Gut instinct: the surprising link between the skin and your internal bacteria



The secrets of the skin can seem highly mysterious: especially when we’re looking to solve and soothe challenging skin. What causes acne? Why do we get rosacea? What triggers skin reactions? Not only are we eager to find answers to these skin dilemmas, but they are also hot topics in the world of skin research.


Skin experts, including our specialists at the Advanced Nutrition Programme™, have a strong understanding of some aspects of the conditions, but new and exciting discoveries are being made all the time. One area exploring the mysteries behind the skin is research into the human microbiome: the array of microorganisms – including bacteria – that live in and on our bodies. Innovative studies have indicated that the health and function of bacteria that populates our bodies is closely intertwined with certain skin conditions. The skin microbiome acts as a barrier to protect the skin from the outside, and bacteria in the gut microbiome works from the inside out – supporting immunity and regulating skin from within. Problems can arise when the delicate balance of the microbiome is disrupted – something which happens surprisingly easily. If you have ever been prescribed antibiotics, you’ll know that an unhappy gut can be a slightly unpleasant side-effect. This is because antibiotics kill off all the bacteria in their path – both the good and the bad – essentially wiping the gut clean. Some other medications, poor diet and stress can all also upset your body’s bacteria balance. Specific strains of bacteria, or an imbalance in bacteria levels can be more prevalent in those with challenges such as problem-prone skin, or those with fragile, reactive or dry skin.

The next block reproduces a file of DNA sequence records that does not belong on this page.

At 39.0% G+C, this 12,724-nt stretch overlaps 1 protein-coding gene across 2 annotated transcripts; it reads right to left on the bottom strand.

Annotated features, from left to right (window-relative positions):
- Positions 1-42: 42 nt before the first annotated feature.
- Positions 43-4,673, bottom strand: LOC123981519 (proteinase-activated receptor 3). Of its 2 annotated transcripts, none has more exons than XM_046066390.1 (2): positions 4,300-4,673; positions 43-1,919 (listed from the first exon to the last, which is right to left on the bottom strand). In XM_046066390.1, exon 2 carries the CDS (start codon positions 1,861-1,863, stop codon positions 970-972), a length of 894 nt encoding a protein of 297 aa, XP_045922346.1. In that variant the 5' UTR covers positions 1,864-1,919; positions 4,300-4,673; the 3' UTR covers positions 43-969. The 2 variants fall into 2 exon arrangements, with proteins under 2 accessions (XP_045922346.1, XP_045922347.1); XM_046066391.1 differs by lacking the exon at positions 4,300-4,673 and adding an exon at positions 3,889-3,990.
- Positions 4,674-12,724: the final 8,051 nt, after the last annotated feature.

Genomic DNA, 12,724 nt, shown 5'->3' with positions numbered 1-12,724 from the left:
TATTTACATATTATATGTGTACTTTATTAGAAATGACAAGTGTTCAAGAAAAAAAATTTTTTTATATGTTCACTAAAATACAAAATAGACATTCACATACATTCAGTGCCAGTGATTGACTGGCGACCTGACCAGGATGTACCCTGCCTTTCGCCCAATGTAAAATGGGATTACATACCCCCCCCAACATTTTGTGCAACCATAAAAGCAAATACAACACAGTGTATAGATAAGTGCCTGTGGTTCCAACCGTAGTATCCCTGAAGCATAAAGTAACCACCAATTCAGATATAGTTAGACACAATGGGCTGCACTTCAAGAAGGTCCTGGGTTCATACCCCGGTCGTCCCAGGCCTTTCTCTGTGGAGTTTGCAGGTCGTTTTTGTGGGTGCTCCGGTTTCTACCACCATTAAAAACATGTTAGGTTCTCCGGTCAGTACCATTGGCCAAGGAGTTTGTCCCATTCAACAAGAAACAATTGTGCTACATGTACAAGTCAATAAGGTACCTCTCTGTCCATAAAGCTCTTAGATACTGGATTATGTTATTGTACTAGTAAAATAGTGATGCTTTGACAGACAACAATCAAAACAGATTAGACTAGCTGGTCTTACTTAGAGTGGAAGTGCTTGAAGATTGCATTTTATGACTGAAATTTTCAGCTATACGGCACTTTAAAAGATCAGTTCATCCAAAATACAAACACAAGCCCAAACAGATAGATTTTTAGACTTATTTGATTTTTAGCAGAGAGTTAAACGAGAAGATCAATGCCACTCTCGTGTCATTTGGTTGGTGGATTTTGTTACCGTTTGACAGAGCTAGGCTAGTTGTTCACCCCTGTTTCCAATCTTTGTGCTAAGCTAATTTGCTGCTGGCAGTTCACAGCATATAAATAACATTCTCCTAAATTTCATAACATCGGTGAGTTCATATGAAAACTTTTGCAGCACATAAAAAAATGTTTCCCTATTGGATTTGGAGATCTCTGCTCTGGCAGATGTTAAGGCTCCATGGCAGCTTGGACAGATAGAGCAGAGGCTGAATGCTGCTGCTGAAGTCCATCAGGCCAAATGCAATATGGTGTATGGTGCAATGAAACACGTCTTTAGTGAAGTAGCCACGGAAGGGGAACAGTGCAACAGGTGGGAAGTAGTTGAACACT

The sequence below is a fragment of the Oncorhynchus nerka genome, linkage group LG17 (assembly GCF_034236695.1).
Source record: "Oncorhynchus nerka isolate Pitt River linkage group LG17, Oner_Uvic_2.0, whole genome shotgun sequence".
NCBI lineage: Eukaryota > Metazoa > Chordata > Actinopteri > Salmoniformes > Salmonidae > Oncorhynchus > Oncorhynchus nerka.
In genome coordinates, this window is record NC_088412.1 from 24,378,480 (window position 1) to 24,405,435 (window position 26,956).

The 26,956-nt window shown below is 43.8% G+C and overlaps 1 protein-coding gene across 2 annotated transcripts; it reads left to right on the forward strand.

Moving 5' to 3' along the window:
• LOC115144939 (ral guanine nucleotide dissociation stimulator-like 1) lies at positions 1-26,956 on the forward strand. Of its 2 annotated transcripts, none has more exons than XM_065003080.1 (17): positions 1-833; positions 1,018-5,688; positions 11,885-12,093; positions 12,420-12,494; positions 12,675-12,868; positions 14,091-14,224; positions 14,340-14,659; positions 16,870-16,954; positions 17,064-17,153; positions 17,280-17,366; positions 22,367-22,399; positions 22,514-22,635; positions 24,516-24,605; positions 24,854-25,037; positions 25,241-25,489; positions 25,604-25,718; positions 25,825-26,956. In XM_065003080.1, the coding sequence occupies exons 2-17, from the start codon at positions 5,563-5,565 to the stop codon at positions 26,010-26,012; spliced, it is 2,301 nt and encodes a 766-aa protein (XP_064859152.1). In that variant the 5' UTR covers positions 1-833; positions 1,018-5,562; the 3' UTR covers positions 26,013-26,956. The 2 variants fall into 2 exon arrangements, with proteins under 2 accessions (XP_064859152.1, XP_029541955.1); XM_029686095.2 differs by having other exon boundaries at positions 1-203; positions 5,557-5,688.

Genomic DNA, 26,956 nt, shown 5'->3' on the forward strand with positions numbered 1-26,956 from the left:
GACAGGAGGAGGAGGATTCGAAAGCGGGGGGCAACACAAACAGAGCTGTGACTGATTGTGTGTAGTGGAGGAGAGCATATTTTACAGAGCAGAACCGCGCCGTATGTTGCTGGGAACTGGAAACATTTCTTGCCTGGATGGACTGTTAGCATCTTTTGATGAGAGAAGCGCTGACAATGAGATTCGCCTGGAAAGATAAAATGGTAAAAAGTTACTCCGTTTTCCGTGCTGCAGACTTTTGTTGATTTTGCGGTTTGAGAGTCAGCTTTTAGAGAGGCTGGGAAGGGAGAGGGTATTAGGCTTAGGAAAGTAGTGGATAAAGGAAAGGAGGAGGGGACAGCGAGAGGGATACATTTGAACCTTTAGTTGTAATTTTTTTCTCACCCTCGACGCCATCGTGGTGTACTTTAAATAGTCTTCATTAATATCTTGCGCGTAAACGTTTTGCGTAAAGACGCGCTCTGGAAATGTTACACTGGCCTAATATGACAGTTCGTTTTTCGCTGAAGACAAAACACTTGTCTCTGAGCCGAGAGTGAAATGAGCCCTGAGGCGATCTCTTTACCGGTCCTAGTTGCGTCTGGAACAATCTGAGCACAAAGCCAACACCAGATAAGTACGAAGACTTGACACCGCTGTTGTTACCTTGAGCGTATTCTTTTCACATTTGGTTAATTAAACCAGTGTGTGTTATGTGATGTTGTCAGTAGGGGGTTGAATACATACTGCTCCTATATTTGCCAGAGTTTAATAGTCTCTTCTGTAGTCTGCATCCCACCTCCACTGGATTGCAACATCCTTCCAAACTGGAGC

The evidence

The precise nature of the link between the gut microbiome and the skin may not fully be understood, but as it evolves, innovative methods seeking to enhance skin health via the microbiome are appearing. Several studies have shown promising evidence that orally taken bacteria or probiotics can help repopulate the bacteria strains in the gut, and subsequently have a positive impact on skin. In a double-blind study of 139 acne sufferers, participants were given a probiotic bacteria supplement or placebo treatment for five months. A physician rated 74.3% of those receiving the probiotic as showing very good or good improvements, with just 21.7% of the placebo group achieving the same results. With more study, who knows what skin benefits scientists might be able to discover.


Where next?

The field is still evolving, and as researchers uncover the precise nature of the gut/skin collection, the developments likely teach us more about the foundations of skin health. More research into the connections between acne, rosacea and the gut microbiome may even hold the potential to revolutionise treatments, making probiotics and skin-friendly bacteria a skin essential. One way to help support is the importance of maintaining a balanced biome for general health and wellbeing. No matter your choice of diet or supplement, nurturing a healthy gut is one way to support the skin and the body.